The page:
So, much of his fields were put out to hay or pasture for the horses. My cousins and I grew up with hay bailing and making hay "forts" in the barn loft. Something all too wonderful about hacking up hay dust after a hard day's work unloading wagons. Until recently, I only had one "most memorable hay bailing story". So now I'll share both.
Somehow one Saturday, when I was about 15, gramps had 4 wagons of hay to unload into his hay barn and all his help had left. This left just me. I think he thought that the rain would hold off. But as the day went on, the rain clouds began to build and I was the one guy who could help. I was the "stacker" which means gramps threw the bails off the wagon-and I had to stack them, by myself-and gramps liked to bail the hay tight-which means heavy. That was a long, tiring day for a scrawny 15 year old. And I missed a date that night. But I guess I'll always have that memory.
Then, after a long hiatus from bailing hay-about 17 years, a buddy of mine had heard my longing for the good 'ol hay bailing days, and invited me to participate on his gentleman's farm. There was a wagon that needed unloaded after a meeting we had scheduled. I thought, sure, even though I was feeling a little tired, that would be great. We started late and didn't finish until almost midnight. I don't remember unloading and stacking with gramps to be that hard, nor that hot. I was drenched. He offered me a cold beer, which I should have passed up since I don't typically imbibe anyway. I paid for it in the morning..........but got the day off work.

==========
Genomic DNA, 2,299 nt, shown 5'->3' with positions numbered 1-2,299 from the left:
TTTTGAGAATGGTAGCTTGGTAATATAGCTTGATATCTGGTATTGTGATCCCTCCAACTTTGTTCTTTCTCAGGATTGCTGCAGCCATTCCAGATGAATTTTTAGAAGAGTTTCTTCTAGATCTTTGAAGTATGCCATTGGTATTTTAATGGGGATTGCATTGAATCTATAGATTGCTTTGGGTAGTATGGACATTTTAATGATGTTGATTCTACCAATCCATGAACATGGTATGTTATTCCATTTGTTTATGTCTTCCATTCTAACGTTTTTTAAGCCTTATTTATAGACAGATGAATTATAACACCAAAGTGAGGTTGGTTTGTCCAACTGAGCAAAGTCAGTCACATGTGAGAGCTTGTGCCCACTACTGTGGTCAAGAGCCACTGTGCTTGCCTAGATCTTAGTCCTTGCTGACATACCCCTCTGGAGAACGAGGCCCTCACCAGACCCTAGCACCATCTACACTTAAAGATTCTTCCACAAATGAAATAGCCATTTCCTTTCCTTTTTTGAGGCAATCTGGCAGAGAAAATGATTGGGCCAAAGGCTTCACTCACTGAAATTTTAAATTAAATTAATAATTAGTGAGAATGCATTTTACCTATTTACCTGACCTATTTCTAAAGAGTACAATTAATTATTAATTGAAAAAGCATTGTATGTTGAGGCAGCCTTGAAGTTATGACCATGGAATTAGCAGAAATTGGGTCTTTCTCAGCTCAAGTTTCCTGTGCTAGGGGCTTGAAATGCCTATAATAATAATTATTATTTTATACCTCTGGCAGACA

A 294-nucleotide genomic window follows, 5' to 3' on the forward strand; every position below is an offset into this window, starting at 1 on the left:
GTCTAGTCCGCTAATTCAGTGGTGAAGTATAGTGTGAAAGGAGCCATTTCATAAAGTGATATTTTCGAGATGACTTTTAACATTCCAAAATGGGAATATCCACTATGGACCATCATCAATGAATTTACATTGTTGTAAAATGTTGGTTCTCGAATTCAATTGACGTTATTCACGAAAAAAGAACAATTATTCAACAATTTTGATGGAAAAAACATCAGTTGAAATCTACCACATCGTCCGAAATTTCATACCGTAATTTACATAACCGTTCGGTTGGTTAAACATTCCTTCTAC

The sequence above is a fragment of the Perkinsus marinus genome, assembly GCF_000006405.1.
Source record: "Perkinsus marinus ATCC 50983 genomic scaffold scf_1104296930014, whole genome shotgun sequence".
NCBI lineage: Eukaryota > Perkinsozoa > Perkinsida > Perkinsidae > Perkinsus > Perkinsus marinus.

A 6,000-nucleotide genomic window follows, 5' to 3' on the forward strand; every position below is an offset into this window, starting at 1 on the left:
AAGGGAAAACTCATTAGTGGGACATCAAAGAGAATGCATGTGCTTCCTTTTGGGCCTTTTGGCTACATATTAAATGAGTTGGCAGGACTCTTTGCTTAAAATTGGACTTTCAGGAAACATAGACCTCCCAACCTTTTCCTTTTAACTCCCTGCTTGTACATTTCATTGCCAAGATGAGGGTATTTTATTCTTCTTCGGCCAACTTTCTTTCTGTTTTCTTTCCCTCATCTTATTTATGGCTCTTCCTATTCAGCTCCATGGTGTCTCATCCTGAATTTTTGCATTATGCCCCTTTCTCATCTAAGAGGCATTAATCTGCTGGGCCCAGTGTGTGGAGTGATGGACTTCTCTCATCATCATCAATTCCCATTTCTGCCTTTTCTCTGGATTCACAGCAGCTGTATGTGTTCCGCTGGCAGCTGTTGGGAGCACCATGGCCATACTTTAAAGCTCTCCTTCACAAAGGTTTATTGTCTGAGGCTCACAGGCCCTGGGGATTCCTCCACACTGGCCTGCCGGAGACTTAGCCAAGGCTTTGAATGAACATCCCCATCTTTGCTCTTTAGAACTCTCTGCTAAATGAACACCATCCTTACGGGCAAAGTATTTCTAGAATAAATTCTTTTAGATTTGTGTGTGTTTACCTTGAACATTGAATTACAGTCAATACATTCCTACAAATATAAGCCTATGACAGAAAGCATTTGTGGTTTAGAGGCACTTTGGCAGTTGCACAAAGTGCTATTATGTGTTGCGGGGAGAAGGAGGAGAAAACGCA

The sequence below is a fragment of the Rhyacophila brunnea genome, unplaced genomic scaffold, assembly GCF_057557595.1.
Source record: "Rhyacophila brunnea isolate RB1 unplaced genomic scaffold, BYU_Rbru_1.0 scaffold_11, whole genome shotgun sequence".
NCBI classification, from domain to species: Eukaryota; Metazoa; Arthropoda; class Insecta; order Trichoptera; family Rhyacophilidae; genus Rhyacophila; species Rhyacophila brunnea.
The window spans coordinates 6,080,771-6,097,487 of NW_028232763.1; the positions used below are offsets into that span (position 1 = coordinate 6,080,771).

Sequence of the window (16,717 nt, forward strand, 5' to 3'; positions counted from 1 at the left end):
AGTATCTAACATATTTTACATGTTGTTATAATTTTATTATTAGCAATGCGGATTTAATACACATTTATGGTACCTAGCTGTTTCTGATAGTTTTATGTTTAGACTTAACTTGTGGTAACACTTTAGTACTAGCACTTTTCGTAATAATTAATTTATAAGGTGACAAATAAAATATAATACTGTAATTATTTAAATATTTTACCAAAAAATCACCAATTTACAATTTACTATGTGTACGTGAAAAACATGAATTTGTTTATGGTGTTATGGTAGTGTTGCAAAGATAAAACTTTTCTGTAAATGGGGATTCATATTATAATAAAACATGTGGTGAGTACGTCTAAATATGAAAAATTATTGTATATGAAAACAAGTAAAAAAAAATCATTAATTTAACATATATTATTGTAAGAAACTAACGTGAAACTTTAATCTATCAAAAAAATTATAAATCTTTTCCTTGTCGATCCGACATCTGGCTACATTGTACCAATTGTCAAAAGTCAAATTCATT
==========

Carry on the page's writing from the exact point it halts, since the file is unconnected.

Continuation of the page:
Now, those of you who have never had the joy of bailing, this probably doesn't mean much. But for you Hoosiers out there who have paid your dues & done your time....I hope this brought back some fond memories. Probably made you itch a little too.